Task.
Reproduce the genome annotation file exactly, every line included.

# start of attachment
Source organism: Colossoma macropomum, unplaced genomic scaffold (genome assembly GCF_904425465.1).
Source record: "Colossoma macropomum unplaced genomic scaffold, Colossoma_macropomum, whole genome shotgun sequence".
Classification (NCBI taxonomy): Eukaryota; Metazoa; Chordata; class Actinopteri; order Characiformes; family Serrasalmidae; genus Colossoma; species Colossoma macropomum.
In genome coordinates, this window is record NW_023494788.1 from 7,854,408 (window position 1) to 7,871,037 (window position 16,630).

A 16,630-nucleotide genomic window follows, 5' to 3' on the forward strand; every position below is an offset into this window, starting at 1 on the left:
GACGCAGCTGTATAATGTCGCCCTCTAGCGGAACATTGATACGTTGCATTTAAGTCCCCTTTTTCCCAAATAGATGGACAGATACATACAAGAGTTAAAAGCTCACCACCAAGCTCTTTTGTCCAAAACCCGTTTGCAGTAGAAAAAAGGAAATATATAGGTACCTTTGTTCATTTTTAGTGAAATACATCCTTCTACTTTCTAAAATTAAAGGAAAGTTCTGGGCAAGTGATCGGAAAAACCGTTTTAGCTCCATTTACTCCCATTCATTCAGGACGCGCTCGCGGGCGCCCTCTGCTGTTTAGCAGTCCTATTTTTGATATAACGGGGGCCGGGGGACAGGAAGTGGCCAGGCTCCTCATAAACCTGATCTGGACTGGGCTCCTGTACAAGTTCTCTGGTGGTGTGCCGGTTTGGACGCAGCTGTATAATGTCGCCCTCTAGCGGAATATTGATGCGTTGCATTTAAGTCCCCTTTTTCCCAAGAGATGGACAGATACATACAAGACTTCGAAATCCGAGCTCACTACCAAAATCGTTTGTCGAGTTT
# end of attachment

Source organism: Colossoma macropomum, unplaced genomic scaffold (genome assembly GCF_904425465.1).
Source record: "Colossoma macropomum unplaced genomic scaffold, Colossoma_macropomum, whole genome shotgun sequence".
Classification (NCBI taxonomy): Eukaryota; Metazoa; Chordata; class Actinopteri; order Characiformes; family Serrasalmidae; genus Colossoma; species Colossoma macropomum.
In genome coordinates, this window is record NW_023494788.1 from 7,854,408 (window position 1) to 7,871,037 (window position 16,630).

A 16,630-nucleotide genomic window follows, 5' to 3' on the forward strand; every position below is an offset into this window, starting at 1 on the left:
GACGCAGCTGTATAATGTCGCCCTCTAGCGGAACATTGATACGTTGCATTTAAGTCCCCTTTTTCCCAAATAGATGGACAGATACATACAAGAGTTAAAAGCTCACCACCAAGCTCTTTTGTCCAAAACCCGTTTGCAGTAGAAAAAAGGAAATATATAGGTACCTTTGTTCATTTTTAGTGAAATACATCCTTCTACTTTCTAAAATTAAAGGAAAGTTCTGGGCAAGTGATCGGAAAAACCGTTTTAGCTCCATTTACTCCCATTCATTCAGGACGCGCTCGCGGGCGCCCTCTGCTGTTTAGCAGTCCTATTTTTGATATAACGGGGGCCGGGGGACAGGAAGTGGCCAGGCTCCTCATAAACCTGATCTGGACTGGGCTCCTGTACAAGTTCTCTGGTGGTGTGCCGGTTTGGACGCAGCTGTATAATGTCGCCCTCTAGCGGAATATTGATGCGTTGCATTTAAGTCCCCTTTTTCCCAAGAGATGGACAGATACATACAAGACTTCGAAATCCGAGCTCACTACCAAAATCGTTTGTCGAGTTT